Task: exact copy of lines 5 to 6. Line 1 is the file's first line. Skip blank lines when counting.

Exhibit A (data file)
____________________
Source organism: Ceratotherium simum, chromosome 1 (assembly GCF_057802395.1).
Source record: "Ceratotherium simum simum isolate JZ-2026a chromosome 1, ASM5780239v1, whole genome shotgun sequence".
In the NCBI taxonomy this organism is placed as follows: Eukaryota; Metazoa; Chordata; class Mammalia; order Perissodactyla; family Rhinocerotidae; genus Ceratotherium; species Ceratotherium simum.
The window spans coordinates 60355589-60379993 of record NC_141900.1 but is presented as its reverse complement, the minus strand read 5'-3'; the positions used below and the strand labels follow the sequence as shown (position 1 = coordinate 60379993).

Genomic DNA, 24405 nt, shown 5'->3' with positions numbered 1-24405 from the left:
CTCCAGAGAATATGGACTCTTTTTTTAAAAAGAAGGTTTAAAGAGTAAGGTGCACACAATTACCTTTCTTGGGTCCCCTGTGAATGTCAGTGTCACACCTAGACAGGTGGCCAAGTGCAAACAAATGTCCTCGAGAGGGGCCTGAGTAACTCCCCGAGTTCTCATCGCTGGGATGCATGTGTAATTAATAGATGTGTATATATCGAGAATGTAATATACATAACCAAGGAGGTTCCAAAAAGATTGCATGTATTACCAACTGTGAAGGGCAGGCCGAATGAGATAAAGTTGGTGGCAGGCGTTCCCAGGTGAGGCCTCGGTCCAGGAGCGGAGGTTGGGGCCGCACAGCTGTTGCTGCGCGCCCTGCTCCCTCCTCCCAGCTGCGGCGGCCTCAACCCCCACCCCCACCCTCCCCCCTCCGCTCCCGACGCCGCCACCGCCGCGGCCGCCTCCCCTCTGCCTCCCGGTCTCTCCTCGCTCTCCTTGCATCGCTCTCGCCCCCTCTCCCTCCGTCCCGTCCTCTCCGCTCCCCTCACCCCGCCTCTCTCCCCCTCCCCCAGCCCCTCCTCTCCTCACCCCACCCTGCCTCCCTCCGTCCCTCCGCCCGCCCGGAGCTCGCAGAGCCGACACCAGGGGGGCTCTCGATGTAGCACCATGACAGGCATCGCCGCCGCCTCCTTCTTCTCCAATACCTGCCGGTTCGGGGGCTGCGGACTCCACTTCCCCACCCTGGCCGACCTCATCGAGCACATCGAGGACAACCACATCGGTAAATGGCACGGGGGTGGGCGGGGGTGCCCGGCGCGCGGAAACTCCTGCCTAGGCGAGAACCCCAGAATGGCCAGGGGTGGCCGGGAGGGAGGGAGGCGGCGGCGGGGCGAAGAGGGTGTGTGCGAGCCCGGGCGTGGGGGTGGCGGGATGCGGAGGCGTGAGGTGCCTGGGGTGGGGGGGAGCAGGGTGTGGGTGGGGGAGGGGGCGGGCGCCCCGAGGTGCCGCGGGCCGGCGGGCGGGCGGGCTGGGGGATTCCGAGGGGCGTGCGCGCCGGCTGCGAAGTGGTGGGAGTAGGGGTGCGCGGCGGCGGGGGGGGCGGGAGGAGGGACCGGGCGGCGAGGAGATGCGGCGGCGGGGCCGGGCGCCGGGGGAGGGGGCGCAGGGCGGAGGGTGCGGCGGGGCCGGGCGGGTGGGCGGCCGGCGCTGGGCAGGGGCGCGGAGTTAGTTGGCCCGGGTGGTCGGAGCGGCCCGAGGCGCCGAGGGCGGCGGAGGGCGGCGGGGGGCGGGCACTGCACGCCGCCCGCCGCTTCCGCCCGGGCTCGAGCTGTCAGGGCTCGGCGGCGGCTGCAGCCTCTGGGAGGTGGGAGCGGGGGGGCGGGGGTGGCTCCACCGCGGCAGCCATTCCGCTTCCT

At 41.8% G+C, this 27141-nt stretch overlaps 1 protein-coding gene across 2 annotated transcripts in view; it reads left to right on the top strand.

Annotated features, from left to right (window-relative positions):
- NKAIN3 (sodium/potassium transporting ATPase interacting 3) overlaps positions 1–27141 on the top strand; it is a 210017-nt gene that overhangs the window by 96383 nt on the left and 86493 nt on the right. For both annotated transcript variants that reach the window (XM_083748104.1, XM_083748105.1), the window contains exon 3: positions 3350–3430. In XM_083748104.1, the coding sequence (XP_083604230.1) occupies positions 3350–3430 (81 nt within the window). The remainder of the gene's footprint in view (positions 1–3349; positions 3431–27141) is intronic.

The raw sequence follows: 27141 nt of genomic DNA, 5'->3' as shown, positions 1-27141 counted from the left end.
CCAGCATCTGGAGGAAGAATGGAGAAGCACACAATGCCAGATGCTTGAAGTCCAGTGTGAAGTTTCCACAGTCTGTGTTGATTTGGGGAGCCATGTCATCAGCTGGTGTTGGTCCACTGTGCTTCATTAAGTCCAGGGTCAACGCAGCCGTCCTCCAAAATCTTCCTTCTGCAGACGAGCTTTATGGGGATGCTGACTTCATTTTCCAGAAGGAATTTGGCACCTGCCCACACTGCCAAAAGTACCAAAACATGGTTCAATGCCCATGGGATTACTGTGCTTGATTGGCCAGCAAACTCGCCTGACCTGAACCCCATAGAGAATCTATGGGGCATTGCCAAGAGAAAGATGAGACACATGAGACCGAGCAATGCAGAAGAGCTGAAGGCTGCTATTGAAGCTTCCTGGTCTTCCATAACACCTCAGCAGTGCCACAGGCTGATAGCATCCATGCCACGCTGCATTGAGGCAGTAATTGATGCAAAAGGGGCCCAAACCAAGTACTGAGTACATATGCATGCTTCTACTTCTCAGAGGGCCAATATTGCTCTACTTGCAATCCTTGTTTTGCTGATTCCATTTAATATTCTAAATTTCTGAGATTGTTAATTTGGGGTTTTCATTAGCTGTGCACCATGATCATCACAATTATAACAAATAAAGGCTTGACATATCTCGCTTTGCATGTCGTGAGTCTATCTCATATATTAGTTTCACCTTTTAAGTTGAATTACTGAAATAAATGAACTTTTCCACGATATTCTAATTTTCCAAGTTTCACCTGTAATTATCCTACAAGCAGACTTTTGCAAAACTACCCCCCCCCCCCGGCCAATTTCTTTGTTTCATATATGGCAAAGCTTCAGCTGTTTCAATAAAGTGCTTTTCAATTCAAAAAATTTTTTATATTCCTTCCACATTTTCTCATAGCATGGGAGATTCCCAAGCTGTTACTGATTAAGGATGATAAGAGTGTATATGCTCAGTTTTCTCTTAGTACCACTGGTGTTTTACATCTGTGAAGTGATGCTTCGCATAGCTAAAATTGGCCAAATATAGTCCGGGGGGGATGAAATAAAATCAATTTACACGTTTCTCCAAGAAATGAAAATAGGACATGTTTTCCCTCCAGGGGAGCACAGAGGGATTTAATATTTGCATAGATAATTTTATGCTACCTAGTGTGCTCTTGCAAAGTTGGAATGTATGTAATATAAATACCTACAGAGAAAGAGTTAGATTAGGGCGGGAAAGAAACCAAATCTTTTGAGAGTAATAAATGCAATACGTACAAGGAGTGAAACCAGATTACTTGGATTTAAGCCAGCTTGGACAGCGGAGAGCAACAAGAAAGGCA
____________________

Genomic DNA, 24405 nt, shown 5'->3' with positions numbered 1-24405 from the left:
CTCCAGAGAATATGGACTCTTTTTTTAAAAAGAAGGTTTAAAGAGTAAGGTGCACACAATTACCTTTCTTGGGTCCCCTGTGAATGTCAGTGTCACACCTAGACAGGTGGCCAAGTGCAAACAAATGTCCTCGAGAGGGGCCTGAGTAACTCCCCGAGTTCTCATCGCTGGGATGCATGTGTAATTAATAGATGTGTATATATCGAGAATGTAATATACATAACCAAGGAGGTTCCAAAAAGATTGCATGTATTACCAACTGTGAAGGGCAGGCCGAATGAGATAAAGTTGGTGGCAGGCGTTCCCAGGTGAGGCCTCGGTCCAGGAGCGGAGGTTGGGGCCGCACAGCTGTTGCTGCGCGCCCTGCTCCCTCCTCCCAGCTGCGGCGGCCTCAACCCCCACCCCCACCCTCCCCCCTCCGCTCCCGACGCCGCCACCGCCGCGGCCGCCTCCCCTCTGCCTCCCGGTCTCTCCTCGCTCTCCTTGCATCGCTCTCGCCCCCTCTCCCTCCGTCCCGTCCTCTCCGCTCCCCTCACCCCGCCTCTCTCCCCCTCCCCCAGCCCCTCCTCTCCTCACCCCACCCTGCCTCCCTCCGTCCCTCCGCCCGCCCGGAGCTCGCAGAGCCGACACCAGGGGGGCTCTCGATGTAGCACCATGACAGGCATCGCCGCCGCCTCCTTCTTCTCCAATACCTGCCGGTTCGGGGGCTGCGGACTCCACTTCCCCACCCTGGCCGACCTCATCGAGCACATCGAGGACAACCACATCGGTAAATGGCACGGGGGTGGGCGGGGGTGCCCGGCGCGCGGAAACTCCTGCCTAGGCGAGAACCCCAGAATGGCCAGGGGTGGCCGGGAGGGAGGGAGGCGGCGGCGGGGCGAAGAGGGTGTGTGCGAGCCCGGGCGTGGGGGTGGCGGGATGCGGAGGCGTGAGGTGCCTGGGGTGGGGGGGAGCAGGGTGTGGGTGGGGGAGGGGGCGGGCGCCCCGAGGTGCCGCGGGCCGGCGGGCGGGCGGGCTGGGGGATTCCGAGGGGCGTGCGCGCCGGCTGCGAAGTGGTGGGAGTAGGGGTGCGCGGCGGCGGGGGGGGCGGGAGGAGGGACCGGGCGGCGAGGAGATGCGGCGGCGGGGCCGGGCGCCGGGGGAGGGGGCGCAGGGCGGAGGGTGCGGCGGGGCCGGGCGGGTGGGCGGCCGGCGCTGGGCAGGGGCGCGGAGTTAGTTGGCCCGGGTGGTCGGAGCGGCCCGAGGCGCCGAGGGCGGCGGAGGGCGGCGGGGGGCGGGCACTGCACGCCGCCCGCCGCTTCCGCCCGGGCTCGAGCTGTCAGGGCTCGGCGGCGGCTGCAGCCTCTGGGAGGTGGGAGCGGGGGGGCGGGGGTGGCTCCACCGCGGCAGCCATTCCGCTTCCT